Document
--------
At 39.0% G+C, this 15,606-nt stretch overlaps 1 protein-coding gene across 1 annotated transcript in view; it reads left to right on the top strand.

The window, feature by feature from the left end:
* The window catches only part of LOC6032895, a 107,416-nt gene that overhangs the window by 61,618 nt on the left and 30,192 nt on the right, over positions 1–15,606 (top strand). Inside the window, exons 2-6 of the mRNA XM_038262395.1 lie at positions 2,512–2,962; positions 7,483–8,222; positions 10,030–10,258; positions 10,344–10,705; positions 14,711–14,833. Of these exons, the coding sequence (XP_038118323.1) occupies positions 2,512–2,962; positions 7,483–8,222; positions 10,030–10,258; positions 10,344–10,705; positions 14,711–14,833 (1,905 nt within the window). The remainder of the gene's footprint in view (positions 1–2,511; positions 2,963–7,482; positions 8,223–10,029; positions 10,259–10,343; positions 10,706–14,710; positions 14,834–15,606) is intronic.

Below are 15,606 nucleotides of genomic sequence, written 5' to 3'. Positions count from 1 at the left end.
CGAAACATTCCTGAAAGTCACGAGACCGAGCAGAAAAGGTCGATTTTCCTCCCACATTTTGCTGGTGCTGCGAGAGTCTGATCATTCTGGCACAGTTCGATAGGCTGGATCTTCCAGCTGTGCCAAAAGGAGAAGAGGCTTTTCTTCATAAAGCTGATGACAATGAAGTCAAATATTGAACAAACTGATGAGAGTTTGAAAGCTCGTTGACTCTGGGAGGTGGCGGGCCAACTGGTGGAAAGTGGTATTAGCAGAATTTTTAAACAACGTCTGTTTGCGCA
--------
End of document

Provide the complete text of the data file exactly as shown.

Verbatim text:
At 39.0% G+C, this 15,606-nt stretch overlaps 1 protein-coding gene across 1 annotated transcript in view; it reads left to right on the top strand.

The window, feature by feature from the left end:
* The window catches only part of LOC6032895, a 107,416-nt gene that overhangs the window by 61,618 nt on the left and 30,192 nt on the right, over positions 1–15,606 (top strand). Inside the window, exons 2-6 of the mRNA XM_038262395.1 lie at positions 2,512–2,962; positions 7,483–8,222; positions 10,030–10,258; positions 10,344–10,705; positions 14,711–14,833. Of these exons, the coding sequence (XP_038118323.1) occupies positions 2,512–2,962; positions 7,483–8,222; positions 10,030–10,258; positions 10,344–10,705; positions 14,711–14,833 (1,905 nt within the window). The remainder of the gene's footprint in view (positions 1–2,511; positions 2,963–7,482; positions 8,223–10,029; positions 10,259–10,343; positions 10,706–14,710; positions 14,834–15,606) is intronic.

Below are 15,606 nucleotides of genomic sequence, written 5' to 3'. Positions count from 1 at the left end.
CGAAACATTCCTGAAAGTCACGAGACCGAGCAGAAAAGGTCGATTTTCCTCCCACATTTTGCTGGTGCTGCGAGAGTCTGATCATTCTGGCACAGTTCGATAGGCTGGATCTTCCAGCTGTGCCAAAAGGAGAAGAGGCTTTTCTTCATAAAGCTGATGACAATGAAGTCAAATATTGAACAAACTGATGAGAGTTTGAAAGCTCGTTGACTCTGGGAGGTGGCGGGCCAACTGGTGGAAAGTGGTATTAGCAGAATTTTTAAACAACGTCTGTTTGCGCA